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Darwin's Childhood Garden

A fragment of the garden in which Charles Darwin spent much of his childhood

“I often think of the garden at home as a Paradise: on a fine summer’s evening, when the birds are singing, how I should like to appear like a Ghost amongst you,” wrote Charles to his sister in 1833, while aboard The Beagle.

This fragment of the Darwin family garden was bought by Shropshire Wildlife Trust in 2013. While much of the formerly extensive grounds attached to The Mount, his birthplace and childhood home, have disappeared under housing, other parts survived in private gardens.

No other part of Darwin’s childhood home is accessible to the public, so when we were offered the chance to buy this slip of woodland next to the river, we were thrilled at the opportunity to open up a cherished corner of his world.

Through the wood, alongside an ice house once used by the Darwins, runs a path with views down to the River Severn. It was here 200 years ago, that the young Darwin was sent every day before breakfast to walk the path at the bottom of the garden. It was known as the Thinking Path and provided a regular time for thought and reflection. The habit became ingrained in Darwin’s daily routine and when he and his wife Emma bought Down House in Kent, they made their own Sandwalk through the grounds, carrying on the tradition of morning walks with their children.

This land was purchased with donations from our members and supporters and  significant grants from the Jean Jackson Trust, Shropshire Horticultural Society, Shropshire Masonic Charitable Association and the Daniell Charitable Trust.

 

 

 

 

 

 

 

 

 

 

 

We have recently been awarded £10,000 by Tesco's Bags of Help scheme to make the garden more accessible and begin the process of creating a woodland garden. The garden will be open to visit this summer. Visit our What's On pages to see our open days.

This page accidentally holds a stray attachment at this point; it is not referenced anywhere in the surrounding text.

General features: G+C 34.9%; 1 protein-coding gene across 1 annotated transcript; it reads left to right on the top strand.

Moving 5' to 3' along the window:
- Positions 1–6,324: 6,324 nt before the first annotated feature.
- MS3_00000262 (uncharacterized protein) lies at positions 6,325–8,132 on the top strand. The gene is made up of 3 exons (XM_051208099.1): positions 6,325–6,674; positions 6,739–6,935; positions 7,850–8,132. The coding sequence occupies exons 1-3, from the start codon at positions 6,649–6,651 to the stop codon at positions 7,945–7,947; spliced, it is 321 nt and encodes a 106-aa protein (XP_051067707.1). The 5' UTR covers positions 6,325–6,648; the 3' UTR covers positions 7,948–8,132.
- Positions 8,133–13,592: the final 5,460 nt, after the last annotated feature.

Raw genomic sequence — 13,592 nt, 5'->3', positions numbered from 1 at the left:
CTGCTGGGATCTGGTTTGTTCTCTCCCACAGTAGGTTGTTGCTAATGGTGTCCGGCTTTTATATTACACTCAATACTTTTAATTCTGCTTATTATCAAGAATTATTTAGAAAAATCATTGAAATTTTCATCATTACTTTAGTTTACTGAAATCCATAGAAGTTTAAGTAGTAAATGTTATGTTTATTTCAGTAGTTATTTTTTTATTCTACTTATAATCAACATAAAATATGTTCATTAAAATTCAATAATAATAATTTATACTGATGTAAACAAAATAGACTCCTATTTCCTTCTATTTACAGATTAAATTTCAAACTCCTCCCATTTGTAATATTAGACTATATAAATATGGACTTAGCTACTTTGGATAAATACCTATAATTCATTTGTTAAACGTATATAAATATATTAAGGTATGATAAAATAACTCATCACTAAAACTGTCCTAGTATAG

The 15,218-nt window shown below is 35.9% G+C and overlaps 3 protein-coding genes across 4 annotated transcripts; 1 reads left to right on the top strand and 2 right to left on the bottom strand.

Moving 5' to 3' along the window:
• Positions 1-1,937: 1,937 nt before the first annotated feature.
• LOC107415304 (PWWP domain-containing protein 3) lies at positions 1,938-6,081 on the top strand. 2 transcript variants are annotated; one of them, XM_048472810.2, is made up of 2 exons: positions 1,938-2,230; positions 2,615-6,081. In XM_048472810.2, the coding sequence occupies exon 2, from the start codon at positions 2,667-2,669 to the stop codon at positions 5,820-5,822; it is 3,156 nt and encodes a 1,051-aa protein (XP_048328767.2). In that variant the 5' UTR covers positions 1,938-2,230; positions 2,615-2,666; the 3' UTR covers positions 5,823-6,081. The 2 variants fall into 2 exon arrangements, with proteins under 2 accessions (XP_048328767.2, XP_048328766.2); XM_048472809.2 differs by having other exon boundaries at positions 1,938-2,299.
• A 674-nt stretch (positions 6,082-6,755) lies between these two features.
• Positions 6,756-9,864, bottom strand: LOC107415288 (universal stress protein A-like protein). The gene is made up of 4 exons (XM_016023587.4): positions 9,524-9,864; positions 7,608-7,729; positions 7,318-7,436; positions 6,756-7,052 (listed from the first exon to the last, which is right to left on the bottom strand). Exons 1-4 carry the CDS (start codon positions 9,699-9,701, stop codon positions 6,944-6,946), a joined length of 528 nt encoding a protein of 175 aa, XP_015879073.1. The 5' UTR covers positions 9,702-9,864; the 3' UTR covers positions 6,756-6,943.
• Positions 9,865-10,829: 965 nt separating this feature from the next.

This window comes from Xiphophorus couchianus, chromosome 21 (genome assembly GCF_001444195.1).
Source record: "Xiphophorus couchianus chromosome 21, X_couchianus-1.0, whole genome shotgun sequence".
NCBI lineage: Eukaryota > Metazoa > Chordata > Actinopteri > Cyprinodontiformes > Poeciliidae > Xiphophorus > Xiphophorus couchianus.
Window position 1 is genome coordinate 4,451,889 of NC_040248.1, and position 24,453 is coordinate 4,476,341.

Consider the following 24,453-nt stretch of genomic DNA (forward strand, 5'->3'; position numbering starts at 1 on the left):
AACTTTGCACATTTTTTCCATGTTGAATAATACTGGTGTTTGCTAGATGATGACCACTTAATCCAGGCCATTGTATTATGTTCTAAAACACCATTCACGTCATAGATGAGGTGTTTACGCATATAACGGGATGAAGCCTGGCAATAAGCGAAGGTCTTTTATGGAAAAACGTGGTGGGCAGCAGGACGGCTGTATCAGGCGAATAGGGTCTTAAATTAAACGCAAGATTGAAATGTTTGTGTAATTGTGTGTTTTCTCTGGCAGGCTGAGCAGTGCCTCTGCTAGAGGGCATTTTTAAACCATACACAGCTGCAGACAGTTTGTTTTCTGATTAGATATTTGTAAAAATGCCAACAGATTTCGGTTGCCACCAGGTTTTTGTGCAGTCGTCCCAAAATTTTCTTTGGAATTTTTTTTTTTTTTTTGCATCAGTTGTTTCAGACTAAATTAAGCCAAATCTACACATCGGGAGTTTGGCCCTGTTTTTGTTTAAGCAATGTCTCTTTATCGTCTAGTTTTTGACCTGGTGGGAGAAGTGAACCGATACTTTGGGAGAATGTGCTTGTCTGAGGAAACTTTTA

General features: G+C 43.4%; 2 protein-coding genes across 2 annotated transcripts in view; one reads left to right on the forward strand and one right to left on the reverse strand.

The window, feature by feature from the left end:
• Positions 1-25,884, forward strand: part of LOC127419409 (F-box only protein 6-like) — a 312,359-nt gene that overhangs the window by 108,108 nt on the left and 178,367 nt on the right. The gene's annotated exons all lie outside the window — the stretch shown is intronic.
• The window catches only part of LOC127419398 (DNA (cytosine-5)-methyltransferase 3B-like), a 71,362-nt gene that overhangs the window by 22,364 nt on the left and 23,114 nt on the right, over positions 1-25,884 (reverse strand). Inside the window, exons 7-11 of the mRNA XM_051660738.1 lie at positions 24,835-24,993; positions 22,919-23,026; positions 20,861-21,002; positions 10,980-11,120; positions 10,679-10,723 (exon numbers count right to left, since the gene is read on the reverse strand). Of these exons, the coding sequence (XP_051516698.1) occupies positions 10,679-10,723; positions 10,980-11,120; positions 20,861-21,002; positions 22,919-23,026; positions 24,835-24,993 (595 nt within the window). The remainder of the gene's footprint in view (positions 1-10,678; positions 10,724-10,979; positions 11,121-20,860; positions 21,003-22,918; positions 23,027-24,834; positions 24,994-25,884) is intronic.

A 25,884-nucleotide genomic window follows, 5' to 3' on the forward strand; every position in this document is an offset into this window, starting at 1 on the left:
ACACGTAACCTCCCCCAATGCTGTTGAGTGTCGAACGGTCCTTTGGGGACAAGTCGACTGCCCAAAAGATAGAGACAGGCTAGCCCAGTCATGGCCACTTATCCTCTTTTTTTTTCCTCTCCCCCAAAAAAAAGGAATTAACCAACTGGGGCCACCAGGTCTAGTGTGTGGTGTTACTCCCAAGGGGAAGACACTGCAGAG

Tesco teamed up with Groundwork to launch its Bags of Help initiative across Scotland, England and Wales. The scheme has seen three community groups and projects in each region awarded grants of £12,000, £10,000 and £8,000 – all raised from the 5p bag charge. Bags of Help offers community groups and projects in each of Tesco’s 390 regions across the UK a share of revenue generated from the five pence charge levied on single-use carrier bags.

 

The public voted in store to decide which local groups should receive the £12,000, £10,000 and £8,000 awards. See the Bags of Help website www.tesco.com/bagsofhelp

 

 

Nearby nature reserves

The Cut Visitor Centre, Shrewsbury
1 miles - Shropshire Wildlife Trust
Earl's and Pontesford Hill
7 miles - Shropshire Wildlife Trust
Ruewood
9 miles - Shropshire Wildlife Trust

Nature reserve map

Reserve information

Location
Alongside the River Severn
Shrewsbury
Shropshire
Get directions
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Public transport
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Size
0.50 hectares
Access
Yes

Access is by arrangement only. We open the garden several times a year for guided walks.
Dogs
No dogs allowed
Reserve manager
Tel: 01743284280

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